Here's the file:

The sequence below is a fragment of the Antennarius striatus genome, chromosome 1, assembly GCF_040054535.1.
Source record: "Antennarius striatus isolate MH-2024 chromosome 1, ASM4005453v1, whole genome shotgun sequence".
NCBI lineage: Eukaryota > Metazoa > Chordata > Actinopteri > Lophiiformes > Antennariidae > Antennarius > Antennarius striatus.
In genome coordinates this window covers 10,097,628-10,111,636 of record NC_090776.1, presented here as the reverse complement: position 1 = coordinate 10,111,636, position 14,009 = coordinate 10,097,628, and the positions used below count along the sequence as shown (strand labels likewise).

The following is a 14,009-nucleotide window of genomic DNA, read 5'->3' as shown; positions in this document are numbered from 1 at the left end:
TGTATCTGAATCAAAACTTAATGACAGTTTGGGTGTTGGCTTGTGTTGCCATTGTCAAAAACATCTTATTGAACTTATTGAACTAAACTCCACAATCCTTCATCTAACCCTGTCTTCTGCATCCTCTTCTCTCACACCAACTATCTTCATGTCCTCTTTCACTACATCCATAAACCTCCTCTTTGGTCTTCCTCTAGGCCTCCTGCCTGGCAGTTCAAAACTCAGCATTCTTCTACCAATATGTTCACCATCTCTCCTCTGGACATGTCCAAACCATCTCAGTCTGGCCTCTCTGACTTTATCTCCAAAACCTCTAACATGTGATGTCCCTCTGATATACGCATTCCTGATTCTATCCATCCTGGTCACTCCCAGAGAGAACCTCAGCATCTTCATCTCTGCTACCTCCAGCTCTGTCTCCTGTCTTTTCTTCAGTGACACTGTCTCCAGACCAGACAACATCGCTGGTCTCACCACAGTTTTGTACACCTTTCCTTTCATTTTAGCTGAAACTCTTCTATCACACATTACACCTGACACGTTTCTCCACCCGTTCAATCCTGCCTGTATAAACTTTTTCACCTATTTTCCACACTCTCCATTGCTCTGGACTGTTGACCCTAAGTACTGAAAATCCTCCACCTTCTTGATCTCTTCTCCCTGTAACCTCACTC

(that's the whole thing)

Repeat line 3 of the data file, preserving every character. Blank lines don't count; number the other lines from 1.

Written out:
NCBI lineage: Eukaryota > Metazoa > Chordata > Actinopteri > Lophiiformes > Antennariidae > Antennarius > Antennarius striatus.